Fabricating Curved Side Panels for a Custom Desk

      Furnituremakers brainstorm about how to make custom curved veneered side panels for a desk. February 15, 2009

Question
The image below is a preliminary drawing of a desk I am designing to build for a customer. The aspect of this piece that is giving me a challenge is the curved sides. My thoughts are using Timberflex or other flexible sheet stock attached to curved ribs running horizontally and mounted to a square/rectangular internal case. Then cover the flexible sheet stock with a veneer. I guess the base trim would have to be a glued-up lamination of solid wood veneers (maybe 1/8 each) shaped to fit the curves and clamped until dry, then installed on the desk. Ill probably need to run an additional piece of trim/molding around the desk about of the way down from the top, too. Has anyone ever done this or something similar? I would love to hear your comments or suggestions.


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Forum Responses
(Furniture Making Forum)
From contributor J:
I haven't done exactly this sort of thing, but it sounds like you're on the right track. I think I'd make a vac form for the sides, and after the panel substrates were glued up I'd form the molding blanks right on top of the panel so they'd fit against each other nicely. How will you handle the corners where the panels join? Rather than trying to miter everything together, I might use a vertical board as a post at each corner, and butt the panels into it.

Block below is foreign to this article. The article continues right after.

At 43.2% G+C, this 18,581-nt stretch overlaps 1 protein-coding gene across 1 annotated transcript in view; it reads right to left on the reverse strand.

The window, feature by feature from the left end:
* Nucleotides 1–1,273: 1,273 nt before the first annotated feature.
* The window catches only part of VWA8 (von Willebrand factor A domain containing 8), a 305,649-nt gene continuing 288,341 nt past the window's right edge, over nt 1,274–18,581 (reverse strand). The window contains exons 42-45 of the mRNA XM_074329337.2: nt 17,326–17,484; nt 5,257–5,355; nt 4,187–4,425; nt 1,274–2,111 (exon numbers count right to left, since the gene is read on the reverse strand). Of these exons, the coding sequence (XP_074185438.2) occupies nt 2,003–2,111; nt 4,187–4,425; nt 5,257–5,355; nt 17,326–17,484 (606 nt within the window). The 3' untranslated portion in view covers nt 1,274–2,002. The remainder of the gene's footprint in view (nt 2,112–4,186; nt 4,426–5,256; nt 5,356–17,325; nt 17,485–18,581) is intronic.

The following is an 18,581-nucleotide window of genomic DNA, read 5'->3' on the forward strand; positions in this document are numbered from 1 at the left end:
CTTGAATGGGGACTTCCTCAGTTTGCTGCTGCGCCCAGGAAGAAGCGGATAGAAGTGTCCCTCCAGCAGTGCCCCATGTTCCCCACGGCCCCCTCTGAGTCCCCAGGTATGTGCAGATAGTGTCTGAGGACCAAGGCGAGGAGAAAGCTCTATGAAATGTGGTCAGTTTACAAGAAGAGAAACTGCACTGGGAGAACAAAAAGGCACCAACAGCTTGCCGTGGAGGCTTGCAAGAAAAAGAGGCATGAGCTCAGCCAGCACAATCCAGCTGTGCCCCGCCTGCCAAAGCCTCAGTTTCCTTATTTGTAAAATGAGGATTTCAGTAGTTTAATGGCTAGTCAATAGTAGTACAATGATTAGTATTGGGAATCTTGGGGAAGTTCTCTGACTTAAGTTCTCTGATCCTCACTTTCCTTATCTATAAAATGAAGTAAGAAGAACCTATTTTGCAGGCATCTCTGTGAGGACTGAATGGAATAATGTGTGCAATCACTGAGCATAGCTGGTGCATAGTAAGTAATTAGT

From contributor P:
I would make a form and vac bag it. I will take quite a few hours to make the forms, but done correctly, the results will be professional. Any bulges or waviness will ruin the piece.

Do not use contact cement to attach the veneer. I this case Titebond would be fine to glue up the bender board. Plastic resin is nice because of the open time and rigidity. If you do not own a vacuum bag system, nows the time.

Do not try to build the desk from a bunch of ribs and spars (like a boat), and form the bender board over it. You'll never get it right.

You can use the same forms to glue up your laminations for the mouldings as well. I do these types of projects regularly and find that the time spend in planning and making all the required jigs and forms is well worth it. Do it right up front and you won't fight it later.



From the original questioner:
Good idea on the post, contributor J. I'll probably go with that. I was hoping this was possible without a vac bag system, but I don't think I'm that lucky. Contributor P, I guess the ribs will be okay for attaching the panels to, but not forming them.


From contributor J: